The Crucial Sunshine Vitamin
Most people have heard about Vitamin D in one way or another. Basking in the sun is casually referred to as ‘getting some vitamin D.’ But is everyone getting enough of this sunshine Vitamin? If not, what are the risks? How to ensure the optimal levels? Given that its deficiency might be widespread yet unrecognized, these are quite important information to know!
Basics about the Sunshine Vitamin
Vitamin D is one of the essential and most unique nutrients. It is the only one that the human body can make itself – in presence of sunlight. Ultraviolet B (UVB) rays from the sun converts a form of cholesterol naturally found on the skin to Vitamin D. And that is why it has rightly earned the reputation as the sunshine Vitamin. As it is a fat-soluble Vitamin, the body can store it in our fat (adipose) tissues.
More and more emerging scientific knowledge show that Vitamin D has many different functions. Every single cell has a receptor for it which means it performs a multitude of roles in the body.
Therefore, it is critical for:
Strong bones and muscles as it helps body absorb minerals like calcium and phosphorous
Strong immune system
Reducing the risk of various chronic diseases like heart diseases, diabetes, certain cancers and depression
Better mental and emotional well-being
General Recommended Daily Allowance for Vitamin D is 600-800 International Units (IU)
More than 80 percent of our Vitamin D needs has to come from the sun. Skin self regulates production as per the need, so one can never get too much Vitamin D from the sun.
Following foods also provide some of the requirement:
Fatty fish (150g, 400 IU)
Mushroom (100g fresh, 100 IU)
Egg yolk (one yolk, 20 IU)
Liver (100g, 12 IU)
Vitamin D from sun last longer in the body making it the most efficient and the best source!
Insufficiency and Deficiency
Bone and muscle weakness and pain
Irritability and depression
Sometimes there can be very subtle or even no symptoms!
A simple blood test (25OHD – hydroxy vitamin D) will tell if someone is sufficient, insufficient or deficient in vitamin D
Daily, weekly or monthly supplements (as prescribed by the doctor)
Take supplements after a meal containing healthy fats for absorption
Recheck Vitamin D status after 2-3 months to ensure that the deficiency is corrected
Supplements, when taken in excess and unsupervised, can lead to toxicity
While it is important to take supplements to correct the deficiency, one should not rely only on supplements to maintain the levels
Staying indoors all day at work, school or home: sunlight coming through the glass will not work as UVB light will not penetrate!
Covering up with clothes: sunlight will need to hit the skin to produce Vitamin D
Applying sun screen while outside: may block or reduce Vitamin D production
Areas with low sun exposure and cloudy weather: less UVB rays reach skin and less vitamin D is made
Darker skin colour: melanin blocks UVB rays making it longer to produce Vitamin D from sun
Overweight and obesity: Vitamin D can get trapped in the fat cells resulting in low blood levels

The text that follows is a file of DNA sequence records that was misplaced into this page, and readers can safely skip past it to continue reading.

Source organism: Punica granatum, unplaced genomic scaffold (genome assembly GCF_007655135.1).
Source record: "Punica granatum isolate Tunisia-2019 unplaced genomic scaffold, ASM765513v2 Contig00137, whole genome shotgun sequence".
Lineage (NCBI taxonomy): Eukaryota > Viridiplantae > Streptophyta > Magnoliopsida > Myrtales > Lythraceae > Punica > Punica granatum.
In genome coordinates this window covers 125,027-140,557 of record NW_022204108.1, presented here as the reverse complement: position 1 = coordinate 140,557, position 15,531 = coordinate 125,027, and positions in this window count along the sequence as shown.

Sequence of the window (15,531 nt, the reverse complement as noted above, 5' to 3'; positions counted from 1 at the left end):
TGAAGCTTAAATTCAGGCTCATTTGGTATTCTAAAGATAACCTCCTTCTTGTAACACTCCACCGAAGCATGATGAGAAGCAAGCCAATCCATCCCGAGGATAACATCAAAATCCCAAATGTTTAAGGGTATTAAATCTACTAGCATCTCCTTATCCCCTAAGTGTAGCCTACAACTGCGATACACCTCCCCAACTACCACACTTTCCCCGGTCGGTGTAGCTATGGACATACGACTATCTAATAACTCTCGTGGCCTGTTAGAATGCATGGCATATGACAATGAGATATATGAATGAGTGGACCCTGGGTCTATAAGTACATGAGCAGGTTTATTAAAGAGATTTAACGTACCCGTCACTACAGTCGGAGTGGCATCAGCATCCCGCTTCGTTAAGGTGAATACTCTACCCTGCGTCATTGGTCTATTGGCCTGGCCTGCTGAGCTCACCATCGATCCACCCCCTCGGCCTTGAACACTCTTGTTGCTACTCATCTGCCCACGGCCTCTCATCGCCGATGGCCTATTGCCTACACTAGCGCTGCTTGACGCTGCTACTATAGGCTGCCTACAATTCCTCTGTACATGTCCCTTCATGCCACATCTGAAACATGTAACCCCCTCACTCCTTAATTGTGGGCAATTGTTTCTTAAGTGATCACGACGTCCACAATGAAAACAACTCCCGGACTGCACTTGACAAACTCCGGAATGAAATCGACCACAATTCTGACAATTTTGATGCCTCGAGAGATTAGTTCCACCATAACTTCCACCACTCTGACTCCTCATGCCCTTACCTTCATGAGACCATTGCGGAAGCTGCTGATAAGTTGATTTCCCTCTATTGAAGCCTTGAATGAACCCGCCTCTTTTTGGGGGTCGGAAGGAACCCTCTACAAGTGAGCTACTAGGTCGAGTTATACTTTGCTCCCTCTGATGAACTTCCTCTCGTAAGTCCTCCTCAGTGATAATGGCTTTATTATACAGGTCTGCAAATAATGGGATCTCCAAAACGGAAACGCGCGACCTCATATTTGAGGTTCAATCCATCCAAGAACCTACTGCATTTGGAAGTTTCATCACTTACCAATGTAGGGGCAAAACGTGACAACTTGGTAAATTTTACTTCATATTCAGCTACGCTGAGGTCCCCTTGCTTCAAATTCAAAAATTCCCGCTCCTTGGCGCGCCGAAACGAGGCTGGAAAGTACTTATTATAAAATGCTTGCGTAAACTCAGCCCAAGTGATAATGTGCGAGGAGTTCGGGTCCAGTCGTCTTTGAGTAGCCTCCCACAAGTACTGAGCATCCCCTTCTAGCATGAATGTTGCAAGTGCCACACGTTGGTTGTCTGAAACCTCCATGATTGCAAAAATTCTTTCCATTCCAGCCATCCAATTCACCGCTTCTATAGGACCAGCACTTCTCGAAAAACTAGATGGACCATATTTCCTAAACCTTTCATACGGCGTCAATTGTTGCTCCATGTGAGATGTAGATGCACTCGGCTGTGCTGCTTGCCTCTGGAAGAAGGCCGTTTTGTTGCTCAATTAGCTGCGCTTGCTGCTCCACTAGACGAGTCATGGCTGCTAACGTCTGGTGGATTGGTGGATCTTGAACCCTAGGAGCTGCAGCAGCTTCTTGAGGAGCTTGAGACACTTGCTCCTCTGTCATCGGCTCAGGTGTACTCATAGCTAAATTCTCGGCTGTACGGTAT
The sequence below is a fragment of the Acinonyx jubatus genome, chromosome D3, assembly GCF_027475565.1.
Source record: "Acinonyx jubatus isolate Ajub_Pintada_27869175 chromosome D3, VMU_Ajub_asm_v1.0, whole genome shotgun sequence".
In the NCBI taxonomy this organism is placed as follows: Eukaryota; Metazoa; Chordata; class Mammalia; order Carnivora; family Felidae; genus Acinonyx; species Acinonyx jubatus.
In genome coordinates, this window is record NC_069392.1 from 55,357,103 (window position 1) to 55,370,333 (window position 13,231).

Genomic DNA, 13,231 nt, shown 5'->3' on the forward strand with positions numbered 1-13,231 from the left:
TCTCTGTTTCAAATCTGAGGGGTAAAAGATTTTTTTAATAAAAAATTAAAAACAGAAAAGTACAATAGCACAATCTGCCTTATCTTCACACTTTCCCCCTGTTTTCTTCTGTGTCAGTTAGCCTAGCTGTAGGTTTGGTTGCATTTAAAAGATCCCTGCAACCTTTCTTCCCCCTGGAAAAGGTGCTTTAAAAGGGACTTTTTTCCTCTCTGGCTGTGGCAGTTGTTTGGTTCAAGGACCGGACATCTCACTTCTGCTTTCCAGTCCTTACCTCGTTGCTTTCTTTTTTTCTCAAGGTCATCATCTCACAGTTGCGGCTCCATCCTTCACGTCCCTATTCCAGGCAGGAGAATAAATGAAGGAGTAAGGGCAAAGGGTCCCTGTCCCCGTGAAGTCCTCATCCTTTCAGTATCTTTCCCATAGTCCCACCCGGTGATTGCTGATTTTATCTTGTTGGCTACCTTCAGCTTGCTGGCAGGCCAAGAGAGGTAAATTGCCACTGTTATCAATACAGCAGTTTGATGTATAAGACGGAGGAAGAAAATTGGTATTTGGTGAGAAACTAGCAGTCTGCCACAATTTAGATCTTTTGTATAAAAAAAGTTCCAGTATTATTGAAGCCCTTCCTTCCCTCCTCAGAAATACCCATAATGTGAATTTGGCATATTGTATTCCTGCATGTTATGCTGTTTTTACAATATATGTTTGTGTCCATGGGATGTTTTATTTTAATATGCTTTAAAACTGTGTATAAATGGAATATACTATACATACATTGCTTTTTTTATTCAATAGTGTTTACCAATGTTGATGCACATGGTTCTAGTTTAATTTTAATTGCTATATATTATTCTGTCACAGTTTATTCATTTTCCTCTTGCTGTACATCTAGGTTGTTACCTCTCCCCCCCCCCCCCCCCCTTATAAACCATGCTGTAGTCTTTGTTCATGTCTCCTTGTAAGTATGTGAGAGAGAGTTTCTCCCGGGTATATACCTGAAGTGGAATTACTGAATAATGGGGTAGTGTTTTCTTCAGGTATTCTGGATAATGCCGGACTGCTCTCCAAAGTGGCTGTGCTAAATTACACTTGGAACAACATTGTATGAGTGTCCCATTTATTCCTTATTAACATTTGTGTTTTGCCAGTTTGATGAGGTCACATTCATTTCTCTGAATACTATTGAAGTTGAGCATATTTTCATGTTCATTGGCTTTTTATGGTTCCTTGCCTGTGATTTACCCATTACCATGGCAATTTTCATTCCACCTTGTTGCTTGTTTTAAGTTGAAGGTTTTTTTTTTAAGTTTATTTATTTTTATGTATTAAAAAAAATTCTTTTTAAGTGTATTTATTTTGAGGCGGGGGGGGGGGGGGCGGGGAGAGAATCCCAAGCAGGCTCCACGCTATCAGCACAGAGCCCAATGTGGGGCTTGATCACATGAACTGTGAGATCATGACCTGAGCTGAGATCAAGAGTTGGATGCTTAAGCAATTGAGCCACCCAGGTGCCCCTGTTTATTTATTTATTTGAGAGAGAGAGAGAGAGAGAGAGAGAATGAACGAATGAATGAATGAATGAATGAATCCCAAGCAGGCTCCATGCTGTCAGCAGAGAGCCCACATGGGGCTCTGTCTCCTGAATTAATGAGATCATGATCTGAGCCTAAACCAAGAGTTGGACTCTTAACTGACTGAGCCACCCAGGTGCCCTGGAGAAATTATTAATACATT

Elderly: aging reduces the capacity to produce Vitamin D
Certain medical conditions: can affect absorption
Air Pollution: soaks up the UVB rays or reflects it back into space
The further away from equator, the lesser the Vitamin D production. See the Sunshine Calendar
Optimising Vitamin D from the Sun
Being in the sun 2-3 times a week, between 10 am to 2 pm for 15 – 30 minutes, is enough to meet the Vitamin D needs, yet avoiding the skin problems
Exposing large skin area makes more Vitamin D (parts that are often in the sun such as hands, face and neck can be covered to protect them)
Vitamin D is made even faster while lying down, with the sun rays being perpendicular to the body
Rotating between front side and back side helps to avoid sun damage to any one area
Not having immediate shower or wash after the sun exposure as the Vitamin D production process takes some time
Nepali tradition of oil massage in the sun needs to be upheld!
Vitamin D deficiency in Nepal
Nepal lies at latitude of 28 degrees north, a good area for vitamin D production. However, Vitamin D deficiency might be quite common in Nepal. It is indicated by few researches, recent media coverage as well as increasing anecdotal reports (references below.) A representative population level survey would ascertain its actual prevalence. Public health measures could then be taken accordingly.
With conscious effort, we can easily take our own measures too. After all, it is too crucial not to … and the best way is to embrace the sunshine and let the body make the Vitamin D itself!
Avagyan et al. (2016). Vitamin D status in pre-school children in rural Nepal. Public Health Nutrition, 19(3), 470-476. doi:10.1017/S136898001500083X
Bhatta et al. (2016). Prevalence of vitamin D deficiency among adult population of Western Region of Nepal. International Journal of Medicine & Biomedical Sciences. 1. 7-12.
Regmi, et al. (2017). Prevalence of vitamin D deficiency/insufficiency among children and adolescents. Journal of Chitwan Medical College, 7(1), 11-15. https://doi.org/10.3126/jcmc.v7i1.17363
The Himalayan Times (2018). Vitamin D deficiency cases on the rise. https://thehimalayantimes.com/kathmandu/vitamin-d-deficiency-cases-on-the-rise/
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